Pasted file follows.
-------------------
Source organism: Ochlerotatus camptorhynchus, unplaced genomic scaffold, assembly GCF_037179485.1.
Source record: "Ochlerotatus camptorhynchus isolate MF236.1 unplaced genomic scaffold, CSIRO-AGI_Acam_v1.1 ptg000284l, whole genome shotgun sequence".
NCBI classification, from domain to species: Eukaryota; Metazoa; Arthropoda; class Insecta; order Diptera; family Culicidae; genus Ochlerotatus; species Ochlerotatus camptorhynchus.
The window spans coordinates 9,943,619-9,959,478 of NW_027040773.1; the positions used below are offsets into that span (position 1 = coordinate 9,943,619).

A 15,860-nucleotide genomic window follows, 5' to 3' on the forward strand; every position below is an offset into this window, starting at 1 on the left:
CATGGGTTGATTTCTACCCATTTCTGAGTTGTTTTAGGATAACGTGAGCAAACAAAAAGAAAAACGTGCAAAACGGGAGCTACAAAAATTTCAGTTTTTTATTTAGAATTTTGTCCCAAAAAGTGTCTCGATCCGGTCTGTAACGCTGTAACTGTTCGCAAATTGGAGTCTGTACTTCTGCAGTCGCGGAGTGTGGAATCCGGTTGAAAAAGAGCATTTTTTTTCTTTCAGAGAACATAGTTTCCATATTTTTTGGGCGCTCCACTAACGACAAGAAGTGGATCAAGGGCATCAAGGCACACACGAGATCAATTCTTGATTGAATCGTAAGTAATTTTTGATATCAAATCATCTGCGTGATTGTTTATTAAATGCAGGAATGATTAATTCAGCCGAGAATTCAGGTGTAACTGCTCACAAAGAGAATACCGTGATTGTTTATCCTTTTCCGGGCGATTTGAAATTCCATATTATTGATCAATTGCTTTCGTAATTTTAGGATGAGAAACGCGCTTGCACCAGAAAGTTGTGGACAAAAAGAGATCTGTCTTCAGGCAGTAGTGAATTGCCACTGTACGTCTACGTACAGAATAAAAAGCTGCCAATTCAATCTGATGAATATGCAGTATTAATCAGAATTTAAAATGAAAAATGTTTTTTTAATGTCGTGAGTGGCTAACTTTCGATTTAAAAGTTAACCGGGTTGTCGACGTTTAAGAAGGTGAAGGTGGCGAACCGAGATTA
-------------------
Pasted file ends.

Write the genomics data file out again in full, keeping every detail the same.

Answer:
Source organism: Ochlerotatus camptorhynchus, unplaced genomic scaffold, assembly GCF_037179485.1.
Source record: "Ochlerotatus camptorhynchus isolate MF236.1 unplaced genomic scaffold, CSIRO-AGI_Acam_v1.1 ptg000284l, whole genome shotgun sequence".
NCBI classification, from domain to species: Eukaryota; Metazoa; Arthropoda; class Insecta; order Diptera; family Culicidae; genus Ochlerotatus; species Ochlerotatus camptorhynchus.
The window spans coordinates 9,943,619-9,959,478 of NW_027040773.1; the positions used below are offsets into that span (position 1 = coordinate 9,943,619).

A 15,860-nucleotide genomic window follows, 5' to 3' on the forward strand; every position below is an offset into this window, starting at 1 on the left:
CATGGGTTGATTTCTACCCATTTCTGAGTTGTTTTAGGATAACGTGAGCAAACAAAAAGAAAAACGTGCAAAACGGGAGCTACAAAAATTTCAGTTTTTTATTTAGAATTTTGTCCCAAAAAGTGTCTCGATCCGGTCTGTAACGCTGTAACTGTTCGCAAATTGGAGTCTGTACTTCTGCAGTCGCGGAGTGTGGAATCCGGTTGAAAAAGAGCATTTTTTTTCTTTCAGAGAACATAGTTTCCATATTTTTTGGGCGCTCCACTAACGACAAGAAGTGGATCAAGGGCATCAAGGCACACACGAGATCAATTCTTGATTGAATCGTAAGTAATTTTTGATATCAAATCATCTGCGTGATTGTTTATTAAATGCAGGAATGATTAATTCAGCCGAGAATTCAGGTGTAACTGCTCACAAAGAGAATACCGTGATTGTTTATCCTTTTCCGGGCGATTTGAAATTCCATATTATTGATCAATTGCTTTCGTAATTTTAGGATGAGAAACGCGCTTGCACCAGAAAGTTGTGGACAAAAAGAGATCTGTCTTCAGGCAGTAGTGAATTGCCACTGTACGTCTACGTACAGAATAAAAAGCTGCCAATTCAATCTGATGAATATGCAGTATTAATCAGAATTTAAAATGAAAAATGTTTTTTTAATGTCGTGAGTGGCTAACTTTCGATTTAAAAGTTAACCGGGTTGTCGACGTTTAAGAAGGTGAAGGTGGCGAACCGAGATTA